Is El Niño, the ‘bad boy’ of weather, back?
Global cocoa prices have rallied to 2-1/2-year highs on worries El Niño could return in 2014, while other agricultural commodity markets could also be hit by the specter of the weather anomaly.
El Niño – a warming of sea-surface temperatures in the Pacific – affects wind patterns and can trigger both floods and drought in different parts of the globe, curbing food supply.
The worst El Niño on record in 1997/98 was blamed for massive flooding along China’s Yangtze river that killed more than 1,500 people.
El Niño means “boy” in Spanish and was first used by anchovy fishermen in Ecuador and Peru in the 19th century.
Below are some of the key commodities that could be affected by its return.
GRAINS, OILSEEDS, LIVESTOCK
El Niño could bring dry weather to Australia, which is already struggling with a drought that has forced ranchers in the world’s third-biggest beef exporter to cull cows, raising fears of a global beef shortage. El Niño could also curb wheat, sugar and cotton production in the country.
The Philippines’ weather bureau already expects rainfall to be “way below” normal by April in most parts of the country, including rice-growing provinces in the Central Luzon region and sugar plantations in the Visayas provinces. El Niño could worsen that.
Previous El Niño episodes caused severe dry spells in the archipelago affecting vast tracts of farmland. A rice shortfall due to typhoons and drought connected to El Niño in 2010 prompted record imports of the national staple.
An El Niño episode usually results in below-average rainfall in main palm oil producers Indonesia and Malaysia, cutting yields and pushing up global prices.
It could also hurt crops in Thailand, one of the world’s largest rice exporters, potentially worsening drought conditions usually seen in March-April.
El Niño would bring milder-than-normal temperatures to the major crop production areas of the U.S. Midwest. Iowa and Minnesota would benefit from the event’s tendency for wetter-than-normal summers as the western Corn Belt continues to recover from a drought. But excessive rains in the saturated soils of the eastern Corn Belt could be troublesome, particularly following this year’s overly snowy winter.
Drought-hit California, a major dairy and wine grape state, could see more rain than normal.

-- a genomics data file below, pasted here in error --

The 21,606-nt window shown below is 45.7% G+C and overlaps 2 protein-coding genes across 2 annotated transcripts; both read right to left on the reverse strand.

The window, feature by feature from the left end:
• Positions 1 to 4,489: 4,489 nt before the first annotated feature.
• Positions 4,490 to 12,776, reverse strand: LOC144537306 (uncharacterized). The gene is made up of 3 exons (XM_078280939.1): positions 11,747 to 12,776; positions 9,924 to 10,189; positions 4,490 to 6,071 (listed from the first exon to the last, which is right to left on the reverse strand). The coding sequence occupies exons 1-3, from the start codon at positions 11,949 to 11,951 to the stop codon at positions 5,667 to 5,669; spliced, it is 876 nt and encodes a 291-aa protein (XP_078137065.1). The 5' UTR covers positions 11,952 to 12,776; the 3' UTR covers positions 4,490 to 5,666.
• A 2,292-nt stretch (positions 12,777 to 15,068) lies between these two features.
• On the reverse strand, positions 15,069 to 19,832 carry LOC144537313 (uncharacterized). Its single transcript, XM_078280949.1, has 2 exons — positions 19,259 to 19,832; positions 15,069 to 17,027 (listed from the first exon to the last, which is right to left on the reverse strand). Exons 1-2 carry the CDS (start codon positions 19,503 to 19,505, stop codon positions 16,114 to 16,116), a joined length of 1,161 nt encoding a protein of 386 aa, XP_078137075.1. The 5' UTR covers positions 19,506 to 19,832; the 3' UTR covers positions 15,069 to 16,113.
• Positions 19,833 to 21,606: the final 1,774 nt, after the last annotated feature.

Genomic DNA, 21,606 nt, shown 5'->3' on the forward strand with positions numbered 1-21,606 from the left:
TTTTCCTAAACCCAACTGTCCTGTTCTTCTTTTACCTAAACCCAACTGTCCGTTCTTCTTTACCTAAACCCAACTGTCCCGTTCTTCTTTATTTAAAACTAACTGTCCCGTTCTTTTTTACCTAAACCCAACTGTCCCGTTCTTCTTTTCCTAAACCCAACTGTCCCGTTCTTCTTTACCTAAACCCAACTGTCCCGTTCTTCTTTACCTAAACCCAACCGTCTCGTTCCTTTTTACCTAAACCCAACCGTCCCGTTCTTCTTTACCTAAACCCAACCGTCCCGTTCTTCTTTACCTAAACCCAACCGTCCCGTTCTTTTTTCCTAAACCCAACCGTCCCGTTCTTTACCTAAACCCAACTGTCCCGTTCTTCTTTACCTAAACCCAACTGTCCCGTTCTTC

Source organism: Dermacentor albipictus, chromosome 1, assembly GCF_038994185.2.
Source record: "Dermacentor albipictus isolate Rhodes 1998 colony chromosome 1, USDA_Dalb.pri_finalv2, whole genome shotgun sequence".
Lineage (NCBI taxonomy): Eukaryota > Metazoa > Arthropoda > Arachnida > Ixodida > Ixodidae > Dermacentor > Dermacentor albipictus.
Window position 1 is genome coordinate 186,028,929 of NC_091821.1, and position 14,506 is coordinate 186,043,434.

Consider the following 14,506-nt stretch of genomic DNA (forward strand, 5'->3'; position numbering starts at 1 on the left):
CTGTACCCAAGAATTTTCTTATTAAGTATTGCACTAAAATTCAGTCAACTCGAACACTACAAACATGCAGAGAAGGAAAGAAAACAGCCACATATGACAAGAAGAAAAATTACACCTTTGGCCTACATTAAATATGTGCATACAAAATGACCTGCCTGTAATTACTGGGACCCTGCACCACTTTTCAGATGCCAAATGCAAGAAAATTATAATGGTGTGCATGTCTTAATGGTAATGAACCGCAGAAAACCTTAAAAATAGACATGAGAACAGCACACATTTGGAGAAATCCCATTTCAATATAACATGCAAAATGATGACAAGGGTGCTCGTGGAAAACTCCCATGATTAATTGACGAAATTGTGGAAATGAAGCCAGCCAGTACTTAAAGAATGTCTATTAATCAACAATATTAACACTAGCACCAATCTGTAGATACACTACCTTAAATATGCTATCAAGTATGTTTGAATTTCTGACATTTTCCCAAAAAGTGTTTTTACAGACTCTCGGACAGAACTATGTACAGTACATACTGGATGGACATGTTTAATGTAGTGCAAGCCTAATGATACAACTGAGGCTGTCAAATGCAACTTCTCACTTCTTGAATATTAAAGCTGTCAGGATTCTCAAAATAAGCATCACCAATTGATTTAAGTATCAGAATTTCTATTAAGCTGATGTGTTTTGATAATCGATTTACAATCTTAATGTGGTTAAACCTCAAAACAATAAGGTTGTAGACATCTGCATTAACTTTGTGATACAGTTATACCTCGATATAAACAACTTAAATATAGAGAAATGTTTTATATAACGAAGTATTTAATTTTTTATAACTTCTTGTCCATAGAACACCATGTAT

In China, El Niño could bring more rain to areas south of the Yellow River and cause flooding in the country’s major rice and cotton growing regions.
Lower-than-normal temperatures could also occur in the country’s top corn and soy areas in the northeast, leading to frost damage and lower grain output.
A strong El Niño in India would trigger lower production of summer crops such as rice, sugarcane and oilseeds. India is the world’s No.2 producer of rice and wheat.
Global cocoa prices jumped to their strongest in more than two years in February on concerns a returning El Niño could cut output in main producers Ivory Coast, Ghana and Indonesia. The global market is expected to experience a second straight deficit in 2014.
Erratic weather could affect the development of coffee cherries and cocoa pods. In Indonesia, the world’s third-largest cocoa producer, El Niño usually means extremely dry weather.
Indonesia’s coffee output is forecast to fall to 9.5 million 60-kg bags in 2013/14 from 10.5 million in 2012/13 after dry weather at the start of the season reduced flowering and excessive rain during cherry development cut yields, according to the U.S. Department of Agriculture.
Indonesia competes in the robusta market with Vietnam, which would also suffer from an El Niño.
The Central Highlands region, which produces about 80 percent of Vietnam’s coffee, has entered the dry season, and falling waters in rivers and streams coupled with strong wind would raise the risk of water shortages, according to the Science and Technology Department in the central highland province of Kontum.
El Niño usually brings warmer winters to Brazil, the world’s top coffee producer, reducing the risk of coffee frost. But heavy rains would crimp production.
Drier weather could also help beat back moisture-loving roya or leaf rust fungus that is ravaging coffee plantations in Central America.
In 2009, El Niño turned Indian monsoon patchy, leading to the worst drought in nearly four decades which helped push global sugar prices to their highest in around 30 years.